Everyone who plans to look skyward when the solar eclipse sweeps across the United States today should have the proper protective eyewear, or risk lasting blind spots. If you don’t want to spend your hard-earned money on those fancy glasses, take a look at a less expensive way to see it and keep your eyes safe.
Here’s how you can make a pinhole camera to watch the total solar eclipse:
Step 1: To make a pinhole projector, take a sheet of paper and make a tiny hole in the middle of it using a pin or a thumbtack. Make sure that the hole is round and smooth.
Step 2: With your back towards the Sun, hold one piece of paper above your shoulder allowing the Sun to shine on the paper.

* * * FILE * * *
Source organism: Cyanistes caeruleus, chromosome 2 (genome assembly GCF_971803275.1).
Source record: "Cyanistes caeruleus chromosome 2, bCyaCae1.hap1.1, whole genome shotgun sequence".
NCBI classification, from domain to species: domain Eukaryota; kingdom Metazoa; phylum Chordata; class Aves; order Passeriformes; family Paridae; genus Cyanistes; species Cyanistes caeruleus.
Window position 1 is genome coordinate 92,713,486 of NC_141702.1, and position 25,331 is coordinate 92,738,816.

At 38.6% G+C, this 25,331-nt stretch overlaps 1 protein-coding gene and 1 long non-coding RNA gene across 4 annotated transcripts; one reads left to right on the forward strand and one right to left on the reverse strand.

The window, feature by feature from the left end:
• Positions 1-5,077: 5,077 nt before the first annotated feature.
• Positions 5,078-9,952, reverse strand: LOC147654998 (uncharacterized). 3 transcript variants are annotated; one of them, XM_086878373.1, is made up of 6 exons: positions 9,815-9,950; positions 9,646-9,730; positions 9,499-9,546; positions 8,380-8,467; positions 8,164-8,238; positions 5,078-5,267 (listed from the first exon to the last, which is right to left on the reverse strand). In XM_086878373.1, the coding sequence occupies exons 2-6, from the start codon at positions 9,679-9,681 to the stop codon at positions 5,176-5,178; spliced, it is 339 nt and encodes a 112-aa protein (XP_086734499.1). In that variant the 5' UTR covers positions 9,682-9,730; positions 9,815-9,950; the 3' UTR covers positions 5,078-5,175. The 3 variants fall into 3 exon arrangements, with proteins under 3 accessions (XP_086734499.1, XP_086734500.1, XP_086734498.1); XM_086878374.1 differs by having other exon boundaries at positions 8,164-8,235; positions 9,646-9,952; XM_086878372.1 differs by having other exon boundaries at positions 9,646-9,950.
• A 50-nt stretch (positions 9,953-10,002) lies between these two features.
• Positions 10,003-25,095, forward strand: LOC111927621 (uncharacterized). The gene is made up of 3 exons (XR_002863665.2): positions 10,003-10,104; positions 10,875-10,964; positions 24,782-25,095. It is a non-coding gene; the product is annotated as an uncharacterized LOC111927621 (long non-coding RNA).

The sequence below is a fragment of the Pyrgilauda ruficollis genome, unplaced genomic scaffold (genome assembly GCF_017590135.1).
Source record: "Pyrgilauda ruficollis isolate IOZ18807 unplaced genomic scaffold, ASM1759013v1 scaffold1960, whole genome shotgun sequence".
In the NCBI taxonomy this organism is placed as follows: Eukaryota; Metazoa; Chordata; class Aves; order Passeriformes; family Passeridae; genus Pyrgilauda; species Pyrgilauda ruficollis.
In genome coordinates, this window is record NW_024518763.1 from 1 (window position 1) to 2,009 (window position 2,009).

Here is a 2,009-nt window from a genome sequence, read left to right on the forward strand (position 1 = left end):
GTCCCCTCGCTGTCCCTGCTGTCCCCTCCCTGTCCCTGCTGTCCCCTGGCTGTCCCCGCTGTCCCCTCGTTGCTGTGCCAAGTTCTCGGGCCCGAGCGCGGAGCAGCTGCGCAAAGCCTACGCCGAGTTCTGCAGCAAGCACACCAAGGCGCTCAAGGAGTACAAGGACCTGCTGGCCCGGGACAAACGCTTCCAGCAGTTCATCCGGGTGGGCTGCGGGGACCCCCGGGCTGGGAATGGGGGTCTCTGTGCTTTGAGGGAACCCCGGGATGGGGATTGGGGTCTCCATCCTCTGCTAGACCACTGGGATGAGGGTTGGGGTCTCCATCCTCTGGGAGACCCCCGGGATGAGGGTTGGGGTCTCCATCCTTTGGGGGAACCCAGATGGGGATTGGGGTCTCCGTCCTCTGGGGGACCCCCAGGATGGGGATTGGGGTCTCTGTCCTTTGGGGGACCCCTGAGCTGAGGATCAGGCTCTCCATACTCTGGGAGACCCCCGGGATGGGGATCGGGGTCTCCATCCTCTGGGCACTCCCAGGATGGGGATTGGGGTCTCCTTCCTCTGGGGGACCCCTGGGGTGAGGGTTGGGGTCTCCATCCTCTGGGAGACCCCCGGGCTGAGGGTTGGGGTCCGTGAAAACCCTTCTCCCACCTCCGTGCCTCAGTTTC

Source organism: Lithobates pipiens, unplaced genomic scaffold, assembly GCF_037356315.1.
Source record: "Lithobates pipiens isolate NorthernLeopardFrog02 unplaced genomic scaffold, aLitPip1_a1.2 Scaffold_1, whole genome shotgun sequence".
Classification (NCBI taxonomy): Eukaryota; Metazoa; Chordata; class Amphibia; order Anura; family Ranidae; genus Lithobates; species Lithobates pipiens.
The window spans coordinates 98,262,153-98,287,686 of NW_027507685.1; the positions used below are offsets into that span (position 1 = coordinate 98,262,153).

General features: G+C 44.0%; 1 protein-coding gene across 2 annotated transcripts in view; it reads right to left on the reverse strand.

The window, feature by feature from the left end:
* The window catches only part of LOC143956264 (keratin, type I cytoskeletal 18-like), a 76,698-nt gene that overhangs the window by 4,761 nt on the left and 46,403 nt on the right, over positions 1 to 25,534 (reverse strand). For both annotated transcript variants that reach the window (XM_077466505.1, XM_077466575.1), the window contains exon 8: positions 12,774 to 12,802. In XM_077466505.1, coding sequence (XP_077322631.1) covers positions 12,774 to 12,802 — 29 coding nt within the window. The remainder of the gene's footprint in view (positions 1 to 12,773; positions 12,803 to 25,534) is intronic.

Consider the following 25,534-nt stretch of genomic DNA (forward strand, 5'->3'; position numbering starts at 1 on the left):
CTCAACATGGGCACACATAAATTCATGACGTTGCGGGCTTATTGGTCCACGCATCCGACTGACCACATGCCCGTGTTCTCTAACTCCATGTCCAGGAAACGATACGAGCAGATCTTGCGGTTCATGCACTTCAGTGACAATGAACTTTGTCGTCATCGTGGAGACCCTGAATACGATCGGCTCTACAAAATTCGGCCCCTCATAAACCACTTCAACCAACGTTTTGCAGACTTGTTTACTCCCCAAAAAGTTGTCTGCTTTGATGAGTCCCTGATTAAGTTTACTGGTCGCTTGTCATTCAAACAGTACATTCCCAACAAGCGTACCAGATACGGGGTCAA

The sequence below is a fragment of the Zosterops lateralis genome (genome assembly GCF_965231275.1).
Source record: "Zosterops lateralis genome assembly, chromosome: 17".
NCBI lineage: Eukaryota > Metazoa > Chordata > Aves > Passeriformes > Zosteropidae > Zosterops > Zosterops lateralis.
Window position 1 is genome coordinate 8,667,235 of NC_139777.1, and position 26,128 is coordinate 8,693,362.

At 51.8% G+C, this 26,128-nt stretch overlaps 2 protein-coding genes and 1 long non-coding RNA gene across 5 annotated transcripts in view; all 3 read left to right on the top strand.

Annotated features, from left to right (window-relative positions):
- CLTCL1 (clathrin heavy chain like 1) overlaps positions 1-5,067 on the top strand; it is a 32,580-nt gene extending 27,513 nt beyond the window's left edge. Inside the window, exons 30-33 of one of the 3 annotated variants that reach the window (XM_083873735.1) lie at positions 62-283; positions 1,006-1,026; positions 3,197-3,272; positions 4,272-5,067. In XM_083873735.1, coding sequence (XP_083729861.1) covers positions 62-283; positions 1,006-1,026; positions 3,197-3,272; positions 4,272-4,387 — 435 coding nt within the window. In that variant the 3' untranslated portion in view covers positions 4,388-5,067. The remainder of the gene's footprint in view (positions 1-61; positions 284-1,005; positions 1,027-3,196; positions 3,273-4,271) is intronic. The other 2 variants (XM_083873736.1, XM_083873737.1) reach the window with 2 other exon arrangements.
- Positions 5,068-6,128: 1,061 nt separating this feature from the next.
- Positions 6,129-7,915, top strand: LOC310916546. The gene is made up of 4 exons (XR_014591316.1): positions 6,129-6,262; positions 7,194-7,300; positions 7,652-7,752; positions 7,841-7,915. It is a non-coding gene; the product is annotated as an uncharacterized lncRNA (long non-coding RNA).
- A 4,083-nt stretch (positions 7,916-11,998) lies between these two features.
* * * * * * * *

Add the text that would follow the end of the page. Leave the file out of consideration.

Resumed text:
Step 3: Now, the second sheet of paper will act as a screen. You can hold it at a distance, and you will see an inverted image of the Sun projected on the paper screen through the pinhole.
Step 4: To make the image of the Sun larger, hold the screen paper further away from the paper with the pinhole.
The total eclipse of the sun is considered one of the most spell-binding phenomena in nature but it rarely occurs over a wide swath of land, let alone one of the world’s most heavily populated countries at the height of summer. There hasn’t been a total solar eclipse in the contiguous US since 1979. The next total solar eclipse won’t happen in the US until April 8, 2024. Outside of the US, the next one will be visible in Chile and Argentina on July 2, 2019.